As you begin to practice good downhill techniques, start with easy hills to try out the principles, and work your way gradually to steeper and longer hills.
Outlook: Downhills are just flat terrain where you accelerate quicker and decelerate slower. Not all downhills require heavy braking. Learn to recognize the difference, especially when the bottom runout area is clean and smooth.
UNLESS YOU HAVETO GET OFF AND WALK IT DOWN, NEVER LOCK UP YOUR REAR WHEEL AND "SLIDE IT DOWN" THE HILL! You not only lose braking effectiveness that way, you give up a lot of control. A tire that's sliding forward becomes very easy to slide sideways too. A sliding rear tire typically deflects sideways from every rock, root, and Suzuki rider you run over. This is not good! It's better to be doing 20 mph under control, than 5 mph out of control.
If the hill really requires a very slow descent, use first gear, clutch out, lots of brake, and a little throttle to prevent the rear brake from locking the rear wheel. You actually control your rate of descent with the throttle. This takes a little practice, but it pays big dividends.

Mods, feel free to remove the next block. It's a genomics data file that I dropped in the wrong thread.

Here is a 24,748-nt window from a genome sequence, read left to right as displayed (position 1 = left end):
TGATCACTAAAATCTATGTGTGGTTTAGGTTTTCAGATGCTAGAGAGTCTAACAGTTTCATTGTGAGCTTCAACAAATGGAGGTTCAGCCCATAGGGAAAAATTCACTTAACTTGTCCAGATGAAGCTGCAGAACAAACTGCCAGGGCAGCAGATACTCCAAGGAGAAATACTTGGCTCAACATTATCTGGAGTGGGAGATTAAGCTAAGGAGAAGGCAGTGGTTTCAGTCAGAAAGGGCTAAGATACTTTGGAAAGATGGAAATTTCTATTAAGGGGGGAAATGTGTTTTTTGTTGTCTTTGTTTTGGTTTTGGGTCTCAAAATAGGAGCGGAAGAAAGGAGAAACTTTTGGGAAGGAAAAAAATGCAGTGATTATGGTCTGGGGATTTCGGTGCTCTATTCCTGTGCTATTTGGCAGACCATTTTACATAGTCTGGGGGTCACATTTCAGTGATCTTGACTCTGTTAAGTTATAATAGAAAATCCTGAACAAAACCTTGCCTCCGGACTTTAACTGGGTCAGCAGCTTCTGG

When you approach something really ugly on a downhill, like a bad root, rock, or a short drop-off, get off the brakes just before your front wheel encounters the obstacle, and then reapply the brakes after the rear wheel clears the obstacle. Yes, you'll accelerate a little when you do that, but you keep your wheels rolling, you maintain traction, and you keep control over the obstacle.
Look for the bottom of the hill, and think of it as the beginning of an uphill. If there's a clean and smooth runout, then get off the brakes and accelerate on the lower part of the hill to carry some speed onto the fast part of the trail.
You have more control of your bike when you're on the gas, so don't consider every downhill a place where you have to slow down. Many downhills are great opportunities to speed up, and often great opportunities to pass slower riders.
Practice, practice, practice.
Gordon Banks, Huntsville, AL
2005 Honda Pilot Tow Car
2005 Honda CRF450X w/Rekluse
2005 Honda CRF250X w/Rekluse
2001 Honda Gold Wing GL1800
1997 Honda 300 4x4 w/Powroll Big Bore Kit